Roger Federer will win Wimbledon, say BCG's data science consultants

09 July 2018 Authored by Consultancy.uk

As Wimbledon enters its second week, the competition is heating up. Defending Roger Federer looks in good shape, as do his main rivals Rafael Nadal and Novak Djokovic, with young gun Alexander Zeverev and experienced Argentine Juan Martin del Potro also hoping to displace the Swiss king of tennis from his throne. However, the odds for a surprise are small, according to two experts in data science at The Boston Consulting Group.

Wimbledon 2018 is the 131st edition of the world’s oldest lawn tennis competition. The Championship this year takes place without Andy Murray, with the former world number one still on the comeback trail following a hip operation, although the fans will still have plenty to cheer for thanks to the presence of Roger Federer – arguably one of the greatest players to have ever graced Centre Court. Over the years, Federer’s flair, stamina and sportsmanship have seen him win over Wimbledon crowds, not just as a champion, but a permanent fixture of the tennis scenery.

For Federer, this year’s Wimbledon comes at a cross-roads in the 20 time Grand Slam winner’s stellar career. While “the end of the age of Federer” has been heralded for at least ten years without ever coming to fruition, the 36 year old returning Wimbledon champion has shown signs of slowing down in recent months, having hinted at the end of 2017 that he had retired from Davis Cup action, while also suggesting he will not play another Olympics. While the current men’s world number two has said that the only way he would end his career is outright, fans heading to see him at Wimbledon will be acutely aware that there is a shrinking window in which they will be able to witness Federer at the top of his game.

Roger Federer will win Wimbledon, say BCG's data science consultants

With this in mind, the predictions of two data scientists from the consulting world will be music to many fans' ears as the tournament enters its second week. Data science allows people to predict all kinds of things, not just in the world of business. Sport is no exception to this, and analysis by Laurent Acharian and Martin Pocquet – both at BCG Gamma in France (BCG Gamma is BCG's data science consulting arm) – has shown that Roger Federer is the big favourite to win the tournament this Sunday. Unless he is hit by injury, the analysts anticipate that the Centre Court veteran will triumph at Wimbledon for the ninth time on July 15th, scooping a prize fund of £2,200,000.

To come to their conclusions, the researchers estimated the probabilities of victory through an an algorithm that will calculate the probable outcome of each possible match, and simulate several tables at Wimbledon to know the odds of each. To come to player strengths, they modelled the "skill" of each player, then compare it between two players. This "skill" could intuitively represent the combination of the player's talent and his current state of form.

Ranking the players

Using this method on several Wimbledon 2018 draw simulations, and calculating each player's chances of winning on his 127 potential opponents, also based on their current state of form, we obtain the following final victory probabilities: Roger Federer: 59%, Rafael Nadal: 11%, Novak Djokovic: 8%, Grigor Dimitrov: 4%, Nick Kyrgios, Marin Cilic: 3% (though last year’s finalist Marin Cilic has already exited after a major upset by world number 82 Guido Pella) and Juan Martín del Potro and Alexander Zverev both on 1%.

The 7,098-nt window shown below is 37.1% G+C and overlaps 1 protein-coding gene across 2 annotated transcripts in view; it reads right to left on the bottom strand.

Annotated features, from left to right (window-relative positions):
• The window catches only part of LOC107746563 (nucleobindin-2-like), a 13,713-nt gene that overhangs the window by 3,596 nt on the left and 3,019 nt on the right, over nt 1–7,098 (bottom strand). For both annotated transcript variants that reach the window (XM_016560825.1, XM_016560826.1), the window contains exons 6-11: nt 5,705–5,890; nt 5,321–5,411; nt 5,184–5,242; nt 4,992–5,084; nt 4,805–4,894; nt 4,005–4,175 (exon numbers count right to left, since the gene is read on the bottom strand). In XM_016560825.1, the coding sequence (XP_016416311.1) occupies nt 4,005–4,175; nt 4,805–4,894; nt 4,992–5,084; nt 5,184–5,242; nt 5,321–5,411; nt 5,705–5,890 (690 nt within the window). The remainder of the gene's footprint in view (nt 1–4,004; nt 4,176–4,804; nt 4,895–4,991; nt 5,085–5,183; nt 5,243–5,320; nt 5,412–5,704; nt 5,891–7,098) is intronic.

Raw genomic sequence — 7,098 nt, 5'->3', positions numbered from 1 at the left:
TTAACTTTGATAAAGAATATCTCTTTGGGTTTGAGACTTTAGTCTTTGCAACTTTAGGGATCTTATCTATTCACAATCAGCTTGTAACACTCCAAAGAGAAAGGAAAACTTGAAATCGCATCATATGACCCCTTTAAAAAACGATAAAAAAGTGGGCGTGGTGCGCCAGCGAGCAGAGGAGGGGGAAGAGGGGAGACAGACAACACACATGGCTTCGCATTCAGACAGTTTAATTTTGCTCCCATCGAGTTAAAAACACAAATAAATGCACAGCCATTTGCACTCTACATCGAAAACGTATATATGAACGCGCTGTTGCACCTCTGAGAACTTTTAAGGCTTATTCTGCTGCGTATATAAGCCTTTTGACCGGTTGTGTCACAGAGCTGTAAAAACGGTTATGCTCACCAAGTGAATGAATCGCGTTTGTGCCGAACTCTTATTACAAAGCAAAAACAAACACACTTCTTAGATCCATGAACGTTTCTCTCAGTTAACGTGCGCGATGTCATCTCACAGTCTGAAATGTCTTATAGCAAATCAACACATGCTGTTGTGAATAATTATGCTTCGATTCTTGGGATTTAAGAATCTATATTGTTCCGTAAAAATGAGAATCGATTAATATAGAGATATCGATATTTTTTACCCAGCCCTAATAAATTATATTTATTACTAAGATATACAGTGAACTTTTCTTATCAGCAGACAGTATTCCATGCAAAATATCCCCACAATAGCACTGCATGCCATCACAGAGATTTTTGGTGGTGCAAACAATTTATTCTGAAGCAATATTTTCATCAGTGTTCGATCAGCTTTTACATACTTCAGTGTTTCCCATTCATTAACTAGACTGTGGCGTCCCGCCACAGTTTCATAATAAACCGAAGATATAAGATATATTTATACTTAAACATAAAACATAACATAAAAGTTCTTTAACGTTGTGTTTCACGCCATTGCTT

This year, the defending champion was handed an apparently easy draw, having already navigated first and second round ties with comparative ease. Federer's route to the final features the likes of Borna Coric, Sam Querrey, Kevin Anderson and Grigor Dimitrov. In comparison, key rival and fellow Grand Slam magnate and current world number one Rafael Nadal's path to the last weekend looks considerably harder on paper, consisting of stars such as Marco Cecchinato, Fabio Fognini, Juan Martin del Potro, Novak Djokovic, Dominic Thiem and Alexander Zverev.

BCG’s methodology takes this into account. Roger Federer gets the best average score, followed by Rafael Nadal. The pursuers are  Juan-Martin del Potro, or Alexander Zverev, , in the second round. However, while Federer looks set to take to the court on the final Sunday, the researchers note that he is more susceptible to upsets than Nadal as three of his recent defeats have been against players below the top 100.

Having taken a break of three months – essential for the star’s energy management as he approaches the age of 37 – he resumed a fortnight ago and looks in fine form, having won in Stuttgart and followed it up with a final at Halle.

At the same time, Rafael Nadal, rested in the wake of his eleventh title at Roland Garros. The fault of a wrist pain appeared in the last set of his final against Dominic Thiem in Paris, but his time off was primarily motivated by the need to rest after another prolific, but gruelling, season on clay courts, winning five of six tournaments. He will arrive in London without playing a grass tournament, as he did last year – when he lost in the round of 16 against Gilles Muller, something the Spaniard will be keen to avoid, potentially setting up another chapter in the epic sequence of championship finals between himself and his Swiss nemesis.

Novak Djokovic is on the same side of the draw as Nadal, so only one can face Federer ultimately. The other great rival of Federer is also on an upward incline, however. A quarter-finalist in Paris, the Serb reached the final in Queens, but while he is improving, Djokovic’s game is still not at the level of his imperious best, which allowed him to win the event in 2011, 2014 and 2015.

Related: Infosys and ATP serve up AI tennis technology innovation.

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